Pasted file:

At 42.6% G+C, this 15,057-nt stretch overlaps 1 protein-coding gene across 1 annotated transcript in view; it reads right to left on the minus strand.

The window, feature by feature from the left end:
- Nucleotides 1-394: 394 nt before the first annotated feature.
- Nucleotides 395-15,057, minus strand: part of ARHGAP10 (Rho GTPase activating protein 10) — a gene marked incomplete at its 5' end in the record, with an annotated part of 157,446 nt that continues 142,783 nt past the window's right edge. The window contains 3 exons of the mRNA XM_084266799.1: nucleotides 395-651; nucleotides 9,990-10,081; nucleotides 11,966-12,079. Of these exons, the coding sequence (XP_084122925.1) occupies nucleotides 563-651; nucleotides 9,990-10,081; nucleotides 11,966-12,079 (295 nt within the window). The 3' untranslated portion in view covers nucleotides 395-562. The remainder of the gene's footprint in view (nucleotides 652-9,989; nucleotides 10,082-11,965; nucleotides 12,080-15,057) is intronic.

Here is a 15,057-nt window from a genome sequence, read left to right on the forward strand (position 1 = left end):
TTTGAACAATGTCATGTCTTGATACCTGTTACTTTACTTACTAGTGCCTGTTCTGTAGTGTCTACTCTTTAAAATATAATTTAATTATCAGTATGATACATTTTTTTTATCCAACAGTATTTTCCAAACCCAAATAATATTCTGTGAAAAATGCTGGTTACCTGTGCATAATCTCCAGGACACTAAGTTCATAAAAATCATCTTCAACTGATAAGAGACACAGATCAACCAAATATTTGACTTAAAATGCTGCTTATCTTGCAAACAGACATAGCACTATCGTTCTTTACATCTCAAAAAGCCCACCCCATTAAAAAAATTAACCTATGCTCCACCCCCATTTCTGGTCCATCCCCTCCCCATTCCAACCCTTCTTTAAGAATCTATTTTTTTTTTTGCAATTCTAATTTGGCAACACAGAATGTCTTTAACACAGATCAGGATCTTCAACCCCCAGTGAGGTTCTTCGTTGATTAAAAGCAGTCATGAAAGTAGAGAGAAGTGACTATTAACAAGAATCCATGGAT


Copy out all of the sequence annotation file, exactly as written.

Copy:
At 42.6% G+C, this 15,057-nt stretch overlaps 1 protein-coding gene across 1 annotated transcript in view; it reads right to left on the minus strand.

The window, feature by feature from the left end:
- Nucleotides 1-394: 394 nt before the first annotated feature.
- Nucleotides 395-15,057, minus strand: part of ARHGAP10 (Rho GTPase activating protein 10) — a gene marked incomplete at its 5' end in the record, with an annotated part of 157,446 nt that continues 142,783 nt past the window's right edge. The window contains 3 exons of the mRNA XM_084266799.1: nucleotides 395-651; nucleotides 9,990-10,081; nucleotides 11,966-12,079. Of these exons, the coding sequence (XP_084122925.1) occupies nucleotides 563-651; nucleotides 9,990-10,081; nucleotides 11,966-12,079 (295 nt within the window). The 3' untranslated portion in view covers nucleotides 395-562. The remainder of the gene's footprint in view (nucleotides 652-9,989; nucleotides 10,082-11,965; nucleotides 12,080-15,057) is intronic.

Here is a 15,057-nt window from a genome sequence, read left to right on the forward strand (position 1 = left end):
TTTGAACAATGTCATGTCTTGATACCTGTTACTTTACTTACTAGTGCCTGTTCTGTAGTGTCTACTCTTTAAAATATAATTTAATTATCAGTATGATACATTTTTTTTATCCAACAGTATTTTCCAAACCCAAATAATATTCTGTGAAAAATGCTGGTTACCTGTGCATAATCTCCAGGACACTAAGTTCATAAAAATCATCTTCAACTGATAAGAGACACAGATCAACCAAATATTTGACTTAAAATGCTGCTTATCTTGCAAACAGACATAGCACTATCGTTCTTTACATCTCAAAAAGCCCACCCCATTAAAAAAATTAACCTATGCTCCACCCCCATTTCTGGTCCATCCCCTCCCCATTCCAACCCTTCTTTAAGAATCTATTTTTTTTTTTGCAATTCTAATTTGGCAACACAGAATGTCTTTAACACAGATCAGGATCTTCAACCCCCAGTGAGGTTCTTCGTTGATTAAAAGCAGTCATGAAAGTAGAGAGAAGTGACTATTAACAAGAATCCATGGAT